Appendices Appendix C Music Reading Tutorial
The music staff is made up of five lines and four spaces.
Notes can be placed either on the lines, or in the spaces. In music, the notes are named with the letters A through G; after G, A repeats. The G clef is the sign you see at the beginning of the line and indicates that the staff is in treble clef. Here are the notes on the G-clef staff.
There's an easy way to remember what note goes where. For the lines, remember “Every Good Boy Does Fine”; for the spaces, remember the word “FACE.”
The staff can be separated by measures, which divide the music into smaller parts. Vertical measure lines break up the flow of the music and make it easier to read. At the end of a piece of music you will find a vertical double-bar line.
At the start of every piece of music you will see a time signature made up of two numbers. The time signature tells you how many beats to play in each measure and how to count them. The most commonly used time signature is 4/4. In music the time signature looks like a fraction without the line to divide it.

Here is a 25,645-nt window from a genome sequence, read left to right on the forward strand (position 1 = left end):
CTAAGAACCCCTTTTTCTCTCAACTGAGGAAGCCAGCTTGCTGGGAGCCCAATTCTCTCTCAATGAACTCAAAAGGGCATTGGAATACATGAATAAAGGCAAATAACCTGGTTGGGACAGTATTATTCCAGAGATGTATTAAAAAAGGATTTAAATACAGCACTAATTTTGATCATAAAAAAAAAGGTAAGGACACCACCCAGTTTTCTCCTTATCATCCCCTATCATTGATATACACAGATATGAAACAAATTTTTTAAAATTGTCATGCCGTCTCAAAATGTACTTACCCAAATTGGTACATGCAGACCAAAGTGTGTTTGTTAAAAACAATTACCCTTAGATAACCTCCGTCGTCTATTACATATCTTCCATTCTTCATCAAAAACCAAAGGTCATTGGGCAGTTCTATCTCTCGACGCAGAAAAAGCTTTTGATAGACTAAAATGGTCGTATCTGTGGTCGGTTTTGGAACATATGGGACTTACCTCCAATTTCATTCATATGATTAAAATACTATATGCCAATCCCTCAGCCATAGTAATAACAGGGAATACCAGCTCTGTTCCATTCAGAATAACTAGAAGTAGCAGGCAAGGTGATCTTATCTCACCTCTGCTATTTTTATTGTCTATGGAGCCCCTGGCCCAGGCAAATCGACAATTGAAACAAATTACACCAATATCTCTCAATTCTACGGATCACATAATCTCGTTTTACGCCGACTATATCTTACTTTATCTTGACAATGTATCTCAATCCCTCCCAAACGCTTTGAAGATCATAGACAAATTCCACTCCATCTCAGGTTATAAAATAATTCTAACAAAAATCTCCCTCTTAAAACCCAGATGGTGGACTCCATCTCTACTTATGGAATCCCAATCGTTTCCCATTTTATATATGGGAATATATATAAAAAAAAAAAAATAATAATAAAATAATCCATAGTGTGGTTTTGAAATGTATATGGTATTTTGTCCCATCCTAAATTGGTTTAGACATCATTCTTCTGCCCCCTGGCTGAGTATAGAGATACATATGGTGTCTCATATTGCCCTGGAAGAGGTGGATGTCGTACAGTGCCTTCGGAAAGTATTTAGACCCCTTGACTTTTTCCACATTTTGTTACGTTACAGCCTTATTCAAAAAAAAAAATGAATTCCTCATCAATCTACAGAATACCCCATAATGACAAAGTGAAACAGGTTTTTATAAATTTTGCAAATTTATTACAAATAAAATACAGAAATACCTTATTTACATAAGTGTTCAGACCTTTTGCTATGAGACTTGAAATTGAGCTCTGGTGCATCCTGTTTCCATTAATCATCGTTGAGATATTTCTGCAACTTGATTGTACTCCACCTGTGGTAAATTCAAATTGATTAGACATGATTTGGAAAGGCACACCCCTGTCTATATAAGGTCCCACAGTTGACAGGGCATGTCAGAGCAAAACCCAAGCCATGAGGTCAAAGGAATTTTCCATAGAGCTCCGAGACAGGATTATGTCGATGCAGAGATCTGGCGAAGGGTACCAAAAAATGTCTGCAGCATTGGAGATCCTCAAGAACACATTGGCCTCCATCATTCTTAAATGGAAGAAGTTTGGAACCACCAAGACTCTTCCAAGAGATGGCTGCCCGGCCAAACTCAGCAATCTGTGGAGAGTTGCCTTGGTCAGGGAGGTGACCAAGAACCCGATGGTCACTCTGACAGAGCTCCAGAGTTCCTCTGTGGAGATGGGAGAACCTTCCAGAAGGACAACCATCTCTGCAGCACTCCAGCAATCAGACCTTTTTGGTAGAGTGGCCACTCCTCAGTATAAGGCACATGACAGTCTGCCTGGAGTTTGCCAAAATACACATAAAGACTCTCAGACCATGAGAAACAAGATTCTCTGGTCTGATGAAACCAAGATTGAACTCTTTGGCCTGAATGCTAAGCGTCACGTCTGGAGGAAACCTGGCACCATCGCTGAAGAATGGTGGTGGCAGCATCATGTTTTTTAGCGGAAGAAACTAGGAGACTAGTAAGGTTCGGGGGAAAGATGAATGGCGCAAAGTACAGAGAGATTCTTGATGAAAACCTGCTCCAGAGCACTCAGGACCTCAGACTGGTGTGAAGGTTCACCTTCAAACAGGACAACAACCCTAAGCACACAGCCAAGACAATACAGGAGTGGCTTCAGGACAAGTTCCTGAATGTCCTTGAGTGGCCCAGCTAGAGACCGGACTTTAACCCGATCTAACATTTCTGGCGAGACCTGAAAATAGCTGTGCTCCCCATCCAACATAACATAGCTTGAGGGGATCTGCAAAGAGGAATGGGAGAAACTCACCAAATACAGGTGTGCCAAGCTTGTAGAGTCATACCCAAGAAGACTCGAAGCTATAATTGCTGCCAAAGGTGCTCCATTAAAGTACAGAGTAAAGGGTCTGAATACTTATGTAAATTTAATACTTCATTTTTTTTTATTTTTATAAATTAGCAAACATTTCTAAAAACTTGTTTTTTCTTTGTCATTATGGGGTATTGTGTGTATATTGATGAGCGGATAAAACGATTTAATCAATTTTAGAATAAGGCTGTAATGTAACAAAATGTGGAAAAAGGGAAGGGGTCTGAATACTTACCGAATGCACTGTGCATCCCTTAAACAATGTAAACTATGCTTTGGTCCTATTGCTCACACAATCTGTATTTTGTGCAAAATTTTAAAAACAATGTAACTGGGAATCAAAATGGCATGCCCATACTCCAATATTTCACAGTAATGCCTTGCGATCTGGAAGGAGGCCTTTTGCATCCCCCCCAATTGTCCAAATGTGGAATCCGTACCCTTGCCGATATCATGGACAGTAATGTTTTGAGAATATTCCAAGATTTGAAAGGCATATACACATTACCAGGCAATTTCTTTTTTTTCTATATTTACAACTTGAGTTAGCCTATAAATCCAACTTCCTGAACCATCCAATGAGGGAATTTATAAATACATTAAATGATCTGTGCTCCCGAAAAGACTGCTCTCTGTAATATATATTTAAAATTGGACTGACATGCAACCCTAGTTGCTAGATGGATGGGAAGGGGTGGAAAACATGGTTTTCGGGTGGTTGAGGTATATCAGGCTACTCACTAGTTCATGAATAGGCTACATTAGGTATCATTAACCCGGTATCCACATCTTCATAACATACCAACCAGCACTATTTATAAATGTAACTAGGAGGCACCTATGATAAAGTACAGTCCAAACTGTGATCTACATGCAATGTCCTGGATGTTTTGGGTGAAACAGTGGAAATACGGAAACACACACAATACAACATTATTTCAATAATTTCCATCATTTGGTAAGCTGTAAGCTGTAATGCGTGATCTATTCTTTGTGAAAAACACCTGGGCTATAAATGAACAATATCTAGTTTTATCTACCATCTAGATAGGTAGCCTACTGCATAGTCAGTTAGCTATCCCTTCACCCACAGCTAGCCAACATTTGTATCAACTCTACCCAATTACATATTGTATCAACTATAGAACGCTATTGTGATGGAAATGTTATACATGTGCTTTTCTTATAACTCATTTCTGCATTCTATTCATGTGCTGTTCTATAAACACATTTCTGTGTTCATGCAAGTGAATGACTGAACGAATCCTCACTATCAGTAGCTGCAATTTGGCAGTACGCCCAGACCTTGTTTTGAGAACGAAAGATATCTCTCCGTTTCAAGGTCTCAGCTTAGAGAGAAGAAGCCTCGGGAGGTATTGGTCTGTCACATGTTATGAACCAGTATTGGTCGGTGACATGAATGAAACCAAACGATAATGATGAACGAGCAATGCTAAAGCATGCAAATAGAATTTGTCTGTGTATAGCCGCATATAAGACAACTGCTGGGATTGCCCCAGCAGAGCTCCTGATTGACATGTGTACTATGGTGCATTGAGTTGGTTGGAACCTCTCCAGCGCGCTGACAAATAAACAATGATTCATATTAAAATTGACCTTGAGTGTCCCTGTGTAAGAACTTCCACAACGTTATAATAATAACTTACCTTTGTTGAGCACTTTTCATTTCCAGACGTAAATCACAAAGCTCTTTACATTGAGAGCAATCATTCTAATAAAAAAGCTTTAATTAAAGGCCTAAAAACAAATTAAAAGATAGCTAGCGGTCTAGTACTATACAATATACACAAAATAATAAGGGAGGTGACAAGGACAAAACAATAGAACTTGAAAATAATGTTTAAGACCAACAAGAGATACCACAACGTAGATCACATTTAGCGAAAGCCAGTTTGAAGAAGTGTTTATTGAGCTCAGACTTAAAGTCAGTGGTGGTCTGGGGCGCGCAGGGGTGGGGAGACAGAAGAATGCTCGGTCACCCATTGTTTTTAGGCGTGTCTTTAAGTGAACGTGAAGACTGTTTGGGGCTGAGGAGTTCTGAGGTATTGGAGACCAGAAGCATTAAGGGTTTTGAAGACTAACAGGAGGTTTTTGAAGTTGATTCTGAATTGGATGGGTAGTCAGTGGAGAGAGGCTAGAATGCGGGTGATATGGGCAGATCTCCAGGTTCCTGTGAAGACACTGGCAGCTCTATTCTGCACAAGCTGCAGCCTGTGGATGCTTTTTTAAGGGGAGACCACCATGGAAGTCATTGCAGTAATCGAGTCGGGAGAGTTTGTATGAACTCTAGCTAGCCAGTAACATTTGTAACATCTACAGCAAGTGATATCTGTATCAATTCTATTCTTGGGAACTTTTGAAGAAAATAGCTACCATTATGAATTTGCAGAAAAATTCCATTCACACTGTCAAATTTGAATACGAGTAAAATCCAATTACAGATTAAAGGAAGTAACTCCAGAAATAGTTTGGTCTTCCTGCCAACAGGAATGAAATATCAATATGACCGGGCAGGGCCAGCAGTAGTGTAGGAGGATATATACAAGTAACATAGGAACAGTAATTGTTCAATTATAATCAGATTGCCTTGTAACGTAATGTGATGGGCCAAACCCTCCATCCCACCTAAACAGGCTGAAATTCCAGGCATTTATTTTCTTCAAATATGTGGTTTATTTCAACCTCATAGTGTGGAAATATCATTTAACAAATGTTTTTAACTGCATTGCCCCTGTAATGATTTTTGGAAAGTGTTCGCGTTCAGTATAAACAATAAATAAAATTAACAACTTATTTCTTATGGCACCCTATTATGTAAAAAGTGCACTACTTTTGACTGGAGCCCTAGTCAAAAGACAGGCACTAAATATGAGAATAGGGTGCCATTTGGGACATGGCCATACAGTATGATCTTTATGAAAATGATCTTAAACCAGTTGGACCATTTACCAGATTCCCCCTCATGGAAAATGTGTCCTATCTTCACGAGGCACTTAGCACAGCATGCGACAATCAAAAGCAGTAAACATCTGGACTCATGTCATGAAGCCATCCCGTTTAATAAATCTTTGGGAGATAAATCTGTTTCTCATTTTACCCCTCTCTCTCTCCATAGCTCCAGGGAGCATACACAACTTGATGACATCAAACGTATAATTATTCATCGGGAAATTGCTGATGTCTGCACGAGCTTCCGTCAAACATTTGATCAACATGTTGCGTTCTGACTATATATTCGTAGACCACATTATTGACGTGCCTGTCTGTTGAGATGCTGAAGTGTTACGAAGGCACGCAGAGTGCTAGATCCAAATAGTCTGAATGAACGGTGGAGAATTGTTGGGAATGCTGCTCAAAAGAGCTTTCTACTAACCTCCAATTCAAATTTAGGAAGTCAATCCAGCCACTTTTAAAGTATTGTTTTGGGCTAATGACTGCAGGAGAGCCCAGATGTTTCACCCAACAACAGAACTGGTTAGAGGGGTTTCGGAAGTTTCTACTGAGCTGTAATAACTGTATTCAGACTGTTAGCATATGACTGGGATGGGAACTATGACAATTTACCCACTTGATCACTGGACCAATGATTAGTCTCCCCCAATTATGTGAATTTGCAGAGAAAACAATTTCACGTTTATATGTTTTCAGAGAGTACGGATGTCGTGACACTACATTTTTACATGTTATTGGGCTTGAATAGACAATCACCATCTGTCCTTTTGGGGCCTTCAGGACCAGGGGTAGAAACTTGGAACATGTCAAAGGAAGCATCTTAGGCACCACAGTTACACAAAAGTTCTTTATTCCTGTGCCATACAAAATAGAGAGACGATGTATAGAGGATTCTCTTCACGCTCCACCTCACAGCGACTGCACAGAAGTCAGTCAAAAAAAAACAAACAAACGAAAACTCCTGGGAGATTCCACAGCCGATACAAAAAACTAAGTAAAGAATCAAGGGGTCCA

The top number informs you how many counts per measure, and the bottom number tells you the type of note that gets counted. In 4/4 time, there are four counts to each measure, and the quarter note receives one count.
Individual notes can have three components: a head, a stem, and a flag.
Each note has a time value that can be determined by its appearance.
This is a whole note, which gets four counts. In 4/4 time, you will see only one whole note per measure, or bar as it's also commonly called.
This is a half note, which gets two counts. You will see two of these in a 4/4 measure.
This is a quarter note, which gets one count. You will see four of these in a 4/4 measure.
This is an eighth note, which gets ½ of a count. You will see eight of these in a 4/4 measure.
This chart shows you how a single measure of 4/4 can be broken up.